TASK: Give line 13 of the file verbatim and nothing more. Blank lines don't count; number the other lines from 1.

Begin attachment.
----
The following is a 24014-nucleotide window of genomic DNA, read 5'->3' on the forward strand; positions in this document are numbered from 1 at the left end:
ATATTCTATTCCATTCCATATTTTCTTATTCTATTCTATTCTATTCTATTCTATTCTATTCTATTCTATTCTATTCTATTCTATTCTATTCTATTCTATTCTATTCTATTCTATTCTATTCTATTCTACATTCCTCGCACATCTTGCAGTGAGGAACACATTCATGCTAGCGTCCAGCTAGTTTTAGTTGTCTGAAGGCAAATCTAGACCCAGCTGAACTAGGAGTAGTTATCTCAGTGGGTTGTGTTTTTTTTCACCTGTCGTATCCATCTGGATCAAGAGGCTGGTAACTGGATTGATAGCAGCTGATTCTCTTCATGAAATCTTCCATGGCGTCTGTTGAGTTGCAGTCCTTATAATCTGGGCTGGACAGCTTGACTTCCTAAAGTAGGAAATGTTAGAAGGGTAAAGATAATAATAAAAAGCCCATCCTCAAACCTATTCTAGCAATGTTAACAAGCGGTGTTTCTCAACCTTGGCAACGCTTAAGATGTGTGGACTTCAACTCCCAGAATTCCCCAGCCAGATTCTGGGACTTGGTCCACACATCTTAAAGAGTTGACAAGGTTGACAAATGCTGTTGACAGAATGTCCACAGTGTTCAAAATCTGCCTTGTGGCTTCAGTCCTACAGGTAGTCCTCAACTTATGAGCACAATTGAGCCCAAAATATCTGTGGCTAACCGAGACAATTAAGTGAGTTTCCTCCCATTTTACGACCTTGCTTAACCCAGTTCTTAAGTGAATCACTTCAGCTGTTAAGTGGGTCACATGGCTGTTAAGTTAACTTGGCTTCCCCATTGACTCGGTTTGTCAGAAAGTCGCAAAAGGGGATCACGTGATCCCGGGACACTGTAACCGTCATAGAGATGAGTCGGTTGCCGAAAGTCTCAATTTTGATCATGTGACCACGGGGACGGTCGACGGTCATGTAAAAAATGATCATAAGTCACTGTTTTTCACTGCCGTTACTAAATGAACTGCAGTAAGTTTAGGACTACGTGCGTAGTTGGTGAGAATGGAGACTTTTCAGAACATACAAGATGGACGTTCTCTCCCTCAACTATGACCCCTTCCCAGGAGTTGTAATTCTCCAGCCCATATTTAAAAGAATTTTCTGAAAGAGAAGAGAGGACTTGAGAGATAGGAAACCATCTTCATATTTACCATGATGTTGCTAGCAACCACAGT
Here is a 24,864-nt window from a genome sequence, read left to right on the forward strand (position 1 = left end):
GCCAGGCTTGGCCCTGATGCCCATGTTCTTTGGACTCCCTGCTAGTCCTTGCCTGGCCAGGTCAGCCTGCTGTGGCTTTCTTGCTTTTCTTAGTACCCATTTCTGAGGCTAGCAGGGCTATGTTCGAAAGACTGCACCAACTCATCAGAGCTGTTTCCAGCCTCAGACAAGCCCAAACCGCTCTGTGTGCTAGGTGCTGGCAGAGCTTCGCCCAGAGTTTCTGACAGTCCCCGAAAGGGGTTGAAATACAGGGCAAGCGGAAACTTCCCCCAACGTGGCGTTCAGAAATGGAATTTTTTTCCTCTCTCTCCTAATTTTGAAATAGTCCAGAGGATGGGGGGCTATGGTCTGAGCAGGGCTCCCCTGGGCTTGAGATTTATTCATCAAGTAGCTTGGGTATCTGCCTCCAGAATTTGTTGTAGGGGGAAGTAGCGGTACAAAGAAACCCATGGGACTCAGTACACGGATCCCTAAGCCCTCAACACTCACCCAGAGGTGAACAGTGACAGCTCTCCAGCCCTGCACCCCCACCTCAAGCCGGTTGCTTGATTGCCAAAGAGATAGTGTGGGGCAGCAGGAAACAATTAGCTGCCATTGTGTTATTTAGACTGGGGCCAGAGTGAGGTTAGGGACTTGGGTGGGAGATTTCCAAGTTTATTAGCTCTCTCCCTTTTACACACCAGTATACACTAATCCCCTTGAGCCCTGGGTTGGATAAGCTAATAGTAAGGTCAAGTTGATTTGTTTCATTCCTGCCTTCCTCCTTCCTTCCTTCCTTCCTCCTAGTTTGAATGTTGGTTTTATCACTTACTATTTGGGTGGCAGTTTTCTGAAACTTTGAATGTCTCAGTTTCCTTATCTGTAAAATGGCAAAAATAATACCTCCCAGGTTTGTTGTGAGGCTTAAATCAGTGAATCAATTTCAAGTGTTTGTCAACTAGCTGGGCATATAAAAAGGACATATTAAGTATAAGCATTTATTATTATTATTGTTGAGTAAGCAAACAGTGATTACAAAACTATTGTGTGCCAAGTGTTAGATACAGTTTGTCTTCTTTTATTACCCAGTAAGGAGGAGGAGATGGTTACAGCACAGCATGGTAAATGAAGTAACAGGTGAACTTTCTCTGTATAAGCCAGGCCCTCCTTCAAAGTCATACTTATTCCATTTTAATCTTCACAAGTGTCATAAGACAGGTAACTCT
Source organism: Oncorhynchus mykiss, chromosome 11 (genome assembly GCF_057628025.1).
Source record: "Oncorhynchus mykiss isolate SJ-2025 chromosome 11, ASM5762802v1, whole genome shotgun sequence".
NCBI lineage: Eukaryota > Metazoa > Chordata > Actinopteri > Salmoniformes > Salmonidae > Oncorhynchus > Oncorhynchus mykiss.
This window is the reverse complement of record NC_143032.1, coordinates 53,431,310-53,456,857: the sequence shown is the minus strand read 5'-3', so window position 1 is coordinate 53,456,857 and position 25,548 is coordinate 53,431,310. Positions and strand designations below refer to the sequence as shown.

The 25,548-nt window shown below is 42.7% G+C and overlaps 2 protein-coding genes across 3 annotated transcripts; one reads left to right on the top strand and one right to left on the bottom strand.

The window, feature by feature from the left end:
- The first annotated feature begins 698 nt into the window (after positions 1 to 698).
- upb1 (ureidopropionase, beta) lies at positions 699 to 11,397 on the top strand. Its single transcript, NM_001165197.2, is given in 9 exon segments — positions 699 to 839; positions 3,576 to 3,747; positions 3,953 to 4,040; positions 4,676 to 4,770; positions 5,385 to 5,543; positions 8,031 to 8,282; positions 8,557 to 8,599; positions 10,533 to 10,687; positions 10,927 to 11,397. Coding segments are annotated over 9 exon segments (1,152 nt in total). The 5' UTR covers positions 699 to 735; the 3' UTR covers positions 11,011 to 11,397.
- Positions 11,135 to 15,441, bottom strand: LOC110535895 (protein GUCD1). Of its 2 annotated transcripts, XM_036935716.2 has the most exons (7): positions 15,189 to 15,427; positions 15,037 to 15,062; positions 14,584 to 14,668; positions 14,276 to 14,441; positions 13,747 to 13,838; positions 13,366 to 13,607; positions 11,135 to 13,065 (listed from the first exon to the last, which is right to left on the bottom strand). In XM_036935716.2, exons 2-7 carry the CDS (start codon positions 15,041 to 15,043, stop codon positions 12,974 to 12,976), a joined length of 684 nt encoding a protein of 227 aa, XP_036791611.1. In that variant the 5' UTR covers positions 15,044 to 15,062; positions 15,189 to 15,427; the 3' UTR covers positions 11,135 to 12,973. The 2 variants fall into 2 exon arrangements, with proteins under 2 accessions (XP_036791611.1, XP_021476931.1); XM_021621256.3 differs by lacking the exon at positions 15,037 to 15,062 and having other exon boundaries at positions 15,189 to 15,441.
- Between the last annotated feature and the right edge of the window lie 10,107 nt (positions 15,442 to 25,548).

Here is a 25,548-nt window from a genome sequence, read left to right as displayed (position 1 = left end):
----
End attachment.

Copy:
- Positions 11,135 to 15,441, bottom strand: LOC110535895 (protein GUCD1). Of its 2 annotated transcripts, XM_036935716.2 has the most exons (7): positions 15,189 to 15,427; positions 15,037 to 15,062; positions 14,584 to 14,668; positions 14,276 to 14,441; positions 13,747 to 13,838; positions 13,366 to 13,607; positions 11,135 to 13,065 (listed from the first exon to the last, which is right to left on the bottom strand). In XM_036935716.2, exons 2-7 carry the CDS (start codon positions 15,041 to 15,043, stop codon positions 12,974 to 12,976), a joined length of 684 nt encoding a protein of 227 aa, XP_036791611.1. In that variant the 5' UTR covers positions 15,044 to 15,062; positions 15,189 to 15,427; the 3' UTR covers positions 11,135 to 12,973. The 2 variants fall into 2 exon arrangements, with proteins under 2 accessions (XP_036791611.1, XP_021476931.1); XM_021621256.3 differs by lacking the exon at positions 15,037 to 15,062 and having other exon boundaries at positions 15,189 to 15,441.